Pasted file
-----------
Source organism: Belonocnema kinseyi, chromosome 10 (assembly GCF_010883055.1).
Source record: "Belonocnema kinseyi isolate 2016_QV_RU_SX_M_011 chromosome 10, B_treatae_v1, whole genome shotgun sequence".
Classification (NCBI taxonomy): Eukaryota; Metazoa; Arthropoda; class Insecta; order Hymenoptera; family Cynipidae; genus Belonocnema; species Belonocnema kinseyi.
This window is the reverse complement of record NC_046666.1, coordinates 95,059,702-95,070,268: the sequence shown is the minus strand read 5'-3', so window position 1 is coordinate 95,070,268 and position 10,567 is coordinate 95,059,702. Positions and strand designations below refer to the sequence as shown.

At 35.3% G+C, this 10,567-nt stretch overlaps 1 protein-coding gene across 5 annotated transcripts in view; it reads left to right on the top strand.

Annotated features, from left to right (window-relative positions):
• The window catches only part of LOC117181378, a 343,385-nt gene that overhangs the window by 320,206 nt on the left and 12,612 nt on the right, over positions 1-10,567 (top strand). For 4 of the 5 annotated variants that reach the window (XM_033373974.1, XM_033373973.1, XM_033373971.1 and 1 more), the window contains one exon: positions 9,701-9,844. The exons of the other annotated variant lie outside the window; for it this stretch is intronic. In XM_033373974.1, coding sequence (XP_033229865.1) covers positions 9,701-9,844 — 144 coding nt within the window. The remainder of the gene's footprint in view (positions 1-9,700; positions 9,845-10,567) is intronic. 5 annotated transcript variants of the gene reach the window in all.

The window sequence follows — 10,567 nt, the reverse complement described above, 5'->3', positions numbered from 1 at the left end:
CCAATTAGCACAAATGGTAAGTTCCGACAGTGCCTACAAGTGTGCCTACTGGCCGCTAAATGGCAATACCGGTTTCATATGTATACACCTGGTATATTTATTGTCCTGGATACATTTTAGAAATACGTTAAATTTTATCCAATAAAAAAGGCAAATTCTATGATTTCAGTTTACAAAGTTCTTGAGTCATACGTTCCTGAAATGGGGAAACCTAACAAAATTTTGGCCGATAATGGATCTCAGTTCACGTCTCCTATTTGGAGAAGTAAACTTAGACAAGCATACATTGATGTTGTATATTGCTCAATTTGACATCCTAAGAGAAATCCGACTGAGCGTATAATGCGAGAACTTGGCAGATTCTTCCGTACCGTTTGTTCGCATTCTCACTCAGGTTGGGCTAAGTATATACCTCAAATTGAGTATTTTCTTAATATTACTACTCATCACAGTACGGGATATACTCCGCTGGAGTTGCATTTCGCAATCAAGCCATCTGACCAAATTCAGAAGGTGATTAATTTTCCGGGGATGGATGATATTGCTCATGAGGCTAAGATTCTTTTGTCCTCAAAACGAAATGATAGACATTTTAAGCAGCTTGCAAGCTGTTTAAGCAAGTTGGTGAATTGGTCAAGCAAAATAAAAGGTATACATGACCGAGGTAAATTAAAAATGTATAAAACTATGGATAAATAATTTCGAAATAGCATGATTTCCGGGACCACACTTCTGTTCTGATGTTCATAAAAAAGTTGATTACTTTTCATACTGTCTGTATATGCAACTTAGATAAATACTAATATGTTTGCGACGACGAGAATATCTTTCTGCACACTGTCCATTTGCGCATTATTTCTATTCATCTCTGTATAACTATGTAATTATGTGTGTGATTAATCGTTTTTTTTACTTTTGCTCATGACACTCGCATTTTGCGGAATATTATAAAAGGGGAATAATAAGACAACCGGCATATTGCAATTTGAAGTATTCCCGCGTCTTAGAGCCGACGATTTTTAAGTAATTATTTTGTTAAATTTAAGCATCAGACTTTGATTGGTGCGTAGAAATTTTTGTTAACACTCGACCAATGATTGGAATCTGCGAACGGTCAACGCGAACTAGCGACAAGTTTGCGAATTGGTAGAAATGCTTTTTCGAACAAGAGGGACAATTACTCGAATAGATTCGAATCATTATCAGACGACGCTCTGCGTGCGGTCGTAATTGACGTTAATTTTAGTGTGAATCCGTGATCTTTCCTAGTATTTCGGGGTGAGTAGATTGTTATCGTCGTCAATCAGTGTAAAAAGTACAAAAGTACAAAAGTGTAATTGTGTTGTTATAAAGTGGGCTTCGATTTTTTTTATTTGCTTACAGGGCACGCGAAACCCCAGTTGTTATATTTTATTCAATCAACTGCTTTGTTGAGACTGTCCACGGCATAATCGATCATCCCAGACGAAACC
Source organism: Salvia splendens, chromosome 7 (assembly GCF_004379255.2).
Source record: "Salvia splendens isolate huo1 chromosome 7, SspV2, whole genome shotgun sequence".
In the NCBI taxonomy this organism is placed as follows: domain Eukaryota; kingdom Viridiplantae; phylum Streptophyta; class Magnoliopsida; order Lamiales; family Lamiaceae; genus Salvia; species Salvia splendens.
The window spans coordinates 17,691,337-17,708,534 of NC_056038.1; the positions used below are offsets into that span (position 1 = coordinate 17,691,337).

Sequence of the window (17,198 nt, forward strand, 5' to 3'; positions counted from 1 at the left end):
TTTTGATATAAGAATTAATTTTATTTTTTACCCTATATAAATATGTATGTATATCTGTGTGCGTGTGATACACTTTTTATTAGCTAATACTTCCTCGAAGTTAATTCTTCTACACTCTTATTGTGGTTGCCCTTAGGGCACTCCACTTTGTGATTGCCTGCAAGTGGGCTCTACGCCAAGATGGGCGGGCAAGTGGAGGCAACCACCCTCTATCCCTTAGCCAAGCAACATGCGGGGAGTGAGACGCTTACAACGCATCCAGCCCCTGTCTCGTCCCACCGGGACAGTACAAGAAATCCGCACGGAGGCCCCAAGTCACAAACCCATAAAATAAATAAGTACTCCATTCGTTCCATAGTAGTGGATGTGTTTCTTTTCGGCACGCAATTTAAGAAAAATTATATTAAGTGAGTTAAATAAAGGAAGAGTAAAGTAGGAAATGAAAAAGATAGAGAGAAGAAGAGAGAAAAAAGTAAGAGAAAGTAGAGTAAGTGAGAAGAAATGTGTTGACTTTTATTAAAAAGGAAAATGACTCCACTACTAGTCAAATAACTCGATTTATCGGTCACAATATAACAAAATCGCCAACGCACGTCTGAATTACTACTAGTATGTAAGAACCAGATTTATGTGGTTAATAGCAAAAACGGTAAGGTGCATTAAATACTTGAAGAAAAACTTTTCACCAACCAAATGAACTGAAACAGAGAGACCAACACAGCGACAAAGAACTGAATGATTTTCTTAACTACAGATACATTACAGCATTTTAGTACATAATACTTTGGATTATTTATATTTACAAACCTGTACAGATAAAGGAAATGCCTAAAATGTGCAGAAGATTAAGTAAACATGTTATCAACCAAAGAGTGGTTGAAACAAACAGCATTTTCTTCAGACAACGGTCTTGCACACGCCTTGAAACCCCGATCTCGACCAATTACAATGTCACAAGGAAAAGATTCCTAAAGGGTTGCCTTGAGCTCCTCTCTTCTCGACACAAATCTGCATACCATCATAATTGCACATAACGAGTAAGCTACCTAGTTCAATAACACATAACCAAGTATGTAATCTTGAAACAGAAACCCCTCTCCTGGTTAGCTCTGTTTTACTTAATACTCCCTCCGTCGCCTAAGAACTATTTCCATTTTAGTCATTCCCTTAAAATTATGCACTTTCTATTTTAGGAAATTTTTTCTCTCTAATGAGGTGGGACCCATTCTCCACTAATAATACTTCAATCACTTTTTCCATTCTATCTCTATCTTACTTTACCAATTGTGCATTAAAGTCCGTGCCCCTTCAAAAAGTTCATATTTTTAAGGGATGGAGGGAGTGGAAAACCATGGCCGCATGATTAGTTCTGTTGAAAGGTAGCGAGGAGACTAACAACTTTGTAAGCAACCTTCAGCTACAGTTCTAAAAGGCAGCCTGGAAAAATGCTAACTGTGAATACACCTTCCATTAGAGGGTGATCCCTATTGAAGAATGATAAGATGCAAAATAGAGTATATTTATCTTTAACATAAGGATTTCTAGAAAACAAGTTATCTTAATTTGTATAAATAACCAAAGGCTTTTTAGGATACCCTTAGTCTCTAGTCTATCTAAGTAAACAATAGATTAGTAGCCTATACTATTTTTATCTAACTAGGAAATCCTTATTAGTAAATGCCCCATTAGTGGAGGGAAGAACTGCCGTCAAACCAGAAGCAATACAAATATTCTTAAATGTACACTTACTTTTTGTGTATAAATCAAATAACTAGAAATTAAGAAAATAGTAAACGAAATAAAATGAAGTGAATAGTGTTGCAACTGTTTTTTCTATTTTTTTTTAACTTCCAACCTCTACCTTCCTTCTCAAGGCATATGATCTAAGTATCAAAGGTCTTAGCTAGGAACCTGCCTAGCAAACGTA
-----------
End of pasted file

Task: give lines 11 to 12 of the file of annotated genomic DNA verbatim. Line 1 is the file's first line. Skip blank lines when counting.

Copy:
Source record: "Salvia splendens isolate huo1 chromosome 7, SspV2, whole genome shotgun sequence".
In the NCBI taxonomy this organism is placed as follows: domain Eukaryota; kingdom Viridiplantae; phylum Streptophyta; class Magnoliopsida; order Lamiales; family Lamiaceae; genus Salvia; species Salvia splendens.